Similarly whilst video can deliver a huge impact, be aware of the potential impact on load times and work as hard as possible to compress files and loop short video (as we did in a recent project for Showcase Ireland) in order to reduce that impact. If necessary, ensure there is a static image as a fallback in cases where video takes too long to load (or doesn’t load at all).
Be Mindful Around Third Party Scripts And Services
Whilst many businesses have a completely reasonable and understandable requirement for third party scripts to be integrated into websites (think display advertising platforms re-targeting individuals based on activity on site, for example), each one of these added to a side reduces performance and introduces a slight additional risk of something going catastrophically wrong (because by definition you have introduced reliance on a third party).
As with images and video, this isn’t a question of removing these services - for most of our clients that isn’t an option. We do recommend that a regular audit is undertaken and any that are not being used are removed, otherwise they do tend to accumulate like barnacles on a boat, with a similar impact on performance. Even better, think twice before adding them in the first place.
If It Really Matters, Consider A Landing Page
Where conversion is everything, don’t be afraid to remove the need to please all audiences from the equation and build a landing page optimised for speed, conversion and very little else.
Landing pages can be quick to make, load like lighting on almost any device, and can be a creative way to resolve any tension between speed and conversion on one hand, and deep, rich user experience on the other.
Choose The Right Host (And The Right Hosting Package)
If speed is important to you, take time to choose the right host and the service level that will deliver. Ultimately you get what you pay for: a simple shared server is not going to perform as well as a full scale Content Delivery Network (CDN) or dedicated server.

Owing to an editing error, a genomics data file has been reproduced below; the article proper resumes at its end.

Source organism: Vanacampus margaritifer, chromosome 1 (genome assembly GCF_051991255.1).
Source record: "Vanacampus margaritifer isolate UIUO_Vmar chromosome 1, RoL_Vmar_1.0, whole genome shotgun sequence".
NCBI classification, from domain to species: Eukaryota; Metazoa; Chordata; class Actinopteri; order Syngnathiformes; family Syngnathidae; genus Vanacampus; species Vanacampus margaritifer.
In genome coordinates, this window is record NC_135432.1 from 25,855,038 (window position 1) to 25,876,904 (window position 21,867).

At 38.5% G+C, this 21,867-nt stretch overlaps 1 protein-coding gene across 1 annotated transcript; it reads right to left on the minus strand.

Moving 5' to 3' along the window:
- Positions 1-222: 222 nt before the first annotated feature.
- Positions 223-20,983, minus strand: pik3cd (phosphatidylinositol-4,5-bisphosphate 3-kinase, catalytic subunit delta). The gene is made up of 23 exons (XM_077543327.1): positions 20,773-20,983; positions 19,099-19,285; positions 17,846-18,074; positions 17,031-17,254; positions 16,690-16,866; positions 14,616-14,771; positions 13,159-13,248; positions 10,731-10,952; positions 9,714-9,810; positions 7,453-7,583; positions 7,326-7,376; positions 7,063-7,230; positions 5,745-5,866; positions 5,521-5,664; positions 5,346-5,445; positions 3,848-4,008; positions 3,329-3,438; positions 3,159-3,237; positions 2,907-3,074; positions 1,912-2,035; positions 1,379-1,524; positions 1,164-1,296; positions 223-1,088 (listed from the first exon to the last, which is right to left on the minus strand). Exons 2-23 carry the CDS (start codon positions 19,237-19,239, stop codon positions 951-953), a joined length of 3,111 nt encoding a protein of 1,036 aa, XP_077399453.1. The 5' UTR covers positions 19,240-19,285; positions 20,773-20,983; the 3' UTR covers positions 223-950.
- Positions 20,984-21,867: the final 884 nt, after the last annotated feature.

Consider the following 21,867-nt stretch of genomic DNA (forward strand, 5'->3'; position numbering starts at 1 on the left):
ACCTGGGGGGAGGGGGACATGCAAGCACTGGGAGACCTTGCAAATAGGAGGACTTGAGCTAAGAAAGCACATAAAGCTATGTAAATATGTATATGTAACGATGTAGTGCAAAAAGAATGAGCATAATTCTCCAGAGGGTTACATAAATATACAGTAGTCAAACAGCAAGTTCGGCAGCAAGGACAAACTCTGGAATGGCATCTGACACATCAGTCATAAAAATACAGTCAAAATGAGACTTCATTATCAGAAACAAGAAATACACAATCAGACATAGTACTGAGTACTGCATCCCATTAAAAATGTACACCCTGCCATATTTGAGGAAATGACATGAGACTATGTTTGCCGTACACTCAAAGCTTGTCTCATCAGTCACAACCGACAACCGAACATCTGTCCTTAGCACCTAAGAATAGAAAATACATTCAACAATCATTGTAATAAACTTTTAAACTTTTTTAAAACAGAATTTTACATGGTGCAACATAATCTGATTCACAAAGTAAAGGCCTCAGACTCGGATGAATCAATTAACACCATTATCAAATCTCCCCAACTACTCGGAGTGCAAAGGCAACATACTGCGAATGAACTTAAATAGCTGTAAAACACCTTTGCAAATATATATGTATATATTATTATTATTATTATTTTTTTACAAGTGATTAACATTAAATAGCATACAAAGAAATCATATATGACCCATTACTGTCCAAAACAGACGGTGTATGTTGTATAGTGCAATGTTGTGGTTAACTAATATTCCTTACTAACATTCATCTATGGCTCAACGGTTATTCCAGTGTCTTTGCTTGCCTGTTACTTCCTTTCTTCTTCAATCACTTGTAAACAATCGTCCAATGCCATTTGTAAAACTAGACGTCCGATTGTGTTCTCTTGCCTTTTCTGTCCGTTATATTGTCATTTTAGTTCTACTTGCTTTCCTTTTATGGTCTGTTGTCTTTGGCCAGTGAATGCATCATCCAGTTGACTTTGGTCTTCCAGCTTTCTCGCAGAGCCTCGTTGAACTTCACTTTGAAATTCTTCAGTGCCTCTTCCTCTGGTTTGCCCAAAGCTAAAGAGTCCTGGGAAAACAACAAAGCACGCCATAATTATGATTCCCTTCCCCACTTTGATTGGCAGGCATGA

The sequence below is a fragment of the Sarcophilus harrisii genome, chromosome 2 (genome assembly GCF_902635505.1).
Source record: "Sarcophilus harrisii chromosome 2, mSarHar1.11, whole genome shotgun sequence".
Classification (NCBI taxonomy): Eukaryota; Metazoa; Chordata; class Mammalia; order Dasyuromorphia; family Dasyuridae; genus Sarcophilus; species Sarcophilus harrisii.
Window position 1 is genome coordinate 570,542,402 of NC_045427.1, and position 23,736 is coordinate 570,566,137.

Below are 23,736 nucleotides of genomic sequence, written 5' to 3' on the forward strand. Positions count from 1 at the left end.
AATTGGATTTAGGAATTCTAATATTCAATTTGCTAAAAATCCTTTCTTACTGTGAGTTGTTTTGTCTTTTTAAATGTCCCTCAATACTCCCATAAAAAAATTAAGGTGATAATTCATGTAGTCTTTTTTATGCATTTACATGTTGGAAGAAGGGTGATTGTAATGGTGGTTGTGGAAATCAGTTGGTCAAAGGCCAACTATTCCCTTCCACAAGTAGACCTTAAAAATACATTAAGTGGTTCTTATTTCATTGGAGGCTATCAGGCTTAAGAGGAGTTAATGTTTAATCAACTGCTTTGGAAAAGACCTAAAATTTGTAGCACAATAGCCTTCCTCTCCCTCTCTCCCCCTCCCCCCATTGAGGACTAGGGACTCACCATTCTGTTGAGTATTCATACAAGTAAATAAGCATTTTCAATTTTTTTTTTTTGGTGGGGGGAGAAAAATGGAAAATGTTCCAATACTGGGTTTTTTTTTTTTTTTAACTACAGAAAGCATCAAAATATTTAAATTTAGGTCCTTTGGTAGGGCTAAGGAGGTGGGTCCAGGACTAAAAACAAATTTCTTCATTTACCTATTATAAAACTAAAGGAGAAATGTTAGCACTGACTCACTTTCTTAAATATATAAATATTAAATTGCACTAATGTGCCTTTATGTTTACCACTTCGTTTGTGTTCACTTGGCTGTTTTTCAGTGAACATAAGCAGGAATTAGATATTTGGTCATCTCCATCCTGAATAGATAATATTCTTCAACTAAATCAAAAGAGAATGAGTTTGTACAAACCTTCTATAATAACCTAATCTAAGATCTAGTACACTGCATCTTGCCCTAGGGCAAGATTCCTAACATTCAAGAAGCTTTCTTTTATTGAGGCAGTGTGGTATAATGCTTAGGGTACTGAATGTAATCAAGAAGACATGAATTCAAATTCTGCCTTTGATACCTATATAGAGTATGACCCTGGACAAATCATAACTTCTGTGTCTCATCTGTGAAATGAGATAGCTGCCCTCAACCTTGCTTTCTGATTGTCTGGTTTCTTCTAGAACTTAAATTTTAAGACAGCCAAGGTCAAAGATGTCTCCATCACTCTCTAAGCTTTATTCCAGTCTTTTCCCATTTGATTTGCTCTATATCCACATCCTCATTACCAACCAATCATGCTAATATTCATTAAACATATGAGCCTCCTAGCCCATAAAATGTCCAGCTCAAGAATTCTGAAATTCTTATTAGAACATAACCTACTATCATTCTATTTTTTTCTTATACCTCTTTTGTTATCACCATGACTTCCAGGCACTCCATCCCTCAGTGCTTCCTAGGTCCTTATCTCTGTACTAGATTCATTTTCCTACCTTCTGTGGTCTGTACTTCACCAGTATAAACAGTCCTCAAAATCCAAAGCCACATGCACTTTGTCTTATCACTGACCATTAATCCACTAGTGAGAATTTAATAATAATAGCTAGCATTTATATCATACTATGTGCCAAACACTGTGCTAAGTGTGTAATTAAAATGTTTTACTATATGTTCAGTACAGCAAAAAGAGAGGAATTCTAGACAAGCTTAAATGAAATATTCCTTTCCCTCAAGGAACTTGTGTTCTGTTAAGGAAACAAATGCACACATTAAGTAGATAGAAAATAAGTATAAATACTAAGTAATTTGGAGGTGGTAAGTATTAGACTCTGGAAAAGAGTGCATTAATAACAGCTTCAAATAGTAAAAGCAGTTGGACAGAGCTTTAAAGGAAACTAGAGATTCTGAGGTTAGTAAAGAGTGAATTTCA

At Kooba we spend a lot of time looking at the hosting market from every angle: it is an incredibly important decision for any client. Of course there are a number of criteria in play, including how effectively the service can scale, reliability and perhaps most importantly responsiveness and support when something goes wrong. But speed is also a factor - don’t ignore it.
Finally a short note on measuring speed. Although file sizes (to give one example) are objective facts, to some extent ‘speed’ is a subjective measure dependent on a number of variables. Just to prove that point, I can run kooba.ie through https://www.webpagetest.org and each of the three tests will return a different load time.
So be careful taking the results of online tests as anything other than indicative (although they are extremely helpful on that basis). Nothing beats experience and testing in the field to establish how fast a site is and indeed how fast it feels (not precisely the same thing).
Lastly, be careful about the automated ‘recommendations’ delivered by some sites (including Google). These can be useful for sure, but following them blind will deliver an online experience optimised for speed and speed alone. As always, there is a balancing act here. Feel free to reject recommendations, but so so from a position of authority and understanding.
In the meantime, good luck speeding things up!